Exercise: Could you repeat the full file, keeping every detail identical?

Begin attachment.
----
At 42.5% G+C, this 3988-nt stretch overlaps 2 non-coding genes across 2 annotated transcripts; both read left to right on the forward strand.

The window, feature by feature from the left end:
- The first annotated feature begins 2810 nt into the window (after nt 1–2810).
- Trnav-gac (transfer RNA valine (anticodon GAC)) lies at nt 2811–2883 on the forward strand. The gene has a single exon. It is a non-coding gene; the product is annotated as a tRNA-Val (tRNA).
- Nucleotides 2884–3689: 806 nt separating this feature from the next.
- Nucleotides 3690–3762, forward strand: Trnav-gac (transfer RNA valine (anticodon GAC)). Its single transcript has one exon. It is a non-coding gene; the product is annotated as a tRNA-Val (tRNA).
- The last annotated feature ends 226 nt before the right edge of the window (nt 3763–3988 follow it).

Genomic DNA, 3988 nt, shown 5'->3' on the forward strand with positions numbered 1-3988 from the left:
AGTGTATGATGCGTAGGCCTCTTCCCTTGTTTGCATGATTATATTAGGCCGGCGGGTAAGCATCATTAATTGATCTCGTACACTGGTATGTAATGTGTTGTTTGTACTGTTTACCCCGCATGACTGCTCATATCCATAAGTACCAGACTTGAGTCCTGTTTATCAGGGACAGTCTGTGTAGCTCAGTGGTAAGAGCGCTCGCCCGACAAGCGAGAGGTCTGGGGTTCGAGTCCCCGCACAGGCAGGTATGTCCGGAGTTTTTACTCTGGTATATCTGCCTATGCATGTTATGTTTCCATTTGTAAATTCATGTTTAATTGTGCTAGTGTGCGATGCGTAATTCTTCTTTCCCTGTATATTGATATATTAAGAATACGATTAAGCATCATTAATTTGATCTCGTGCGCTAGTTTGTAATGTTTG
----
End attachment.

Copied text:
At 42.5% G+C, this 3988-nt stretch overlaps 2 non-coding genes across 2 annotated transcripts; both read left to right on the forward strand.

The window, feature by feature from the left end:
- The first annotated feature begins 2810 nt into the window (after nt 1–2810).
- Trnav-gac (transfer RNA valine (anticodon GAC)) lies at nt 2811–2883 on the forward strand. The gene has a single exon. It is a non-coding gene; the product is annotated as a tRNA-Val (tRNA).
- Nucleotides 2884–3689: 806 nt separating this feature from the next.
- Nucleotides 3690–3762, forward strand: Trnav-gac (transfer RNA valine (anticodon GAC)). Its single transcript has one exon. It is a non-coding gene; the product is annotated as a tRNA-Val (tRNA).
- The last annotated feature ends 226 nt before the right edge of the window (nt 3763–3988 follow it).

Genomic DNA, 3988 nt, shown 5'->3' on the forward strand with positions numbered 1-3988 from the left:
AGTGTATGATGCGTAGGCCTCTTCCCTTGTTTGCATGATTATATTAGGCCGGCGGGTAAGCATCATTAATTGATCTCGTACACTGGTATGTAATGTGTTGTTTGTACTGTTTACCCCGCATGACTGCTCATATCCATAAGTACCAGACTTGAGTCCTGTTTATCAGGGACAGTCTGTGTAGCTCAGTGGTAAGAGCGCTCGCCCGACAAGCGAGAGGTCTGGGGTTCGAGTCCCCGCACAGGCAGGTATGTCCGGAGTTTTTACTCTGGTATATCTGCCTATGCATGTTATGTTTCCATTTGTAAATTCATGTTTAATTGTGCTAGTGTGCGATGCGTAATTCTTCTTTCCCTGTATATTGATATATTAAGAATACGATTAAGCATCATTAATTTGATCTCGTGCGCTAGTTTGTAATGTTTG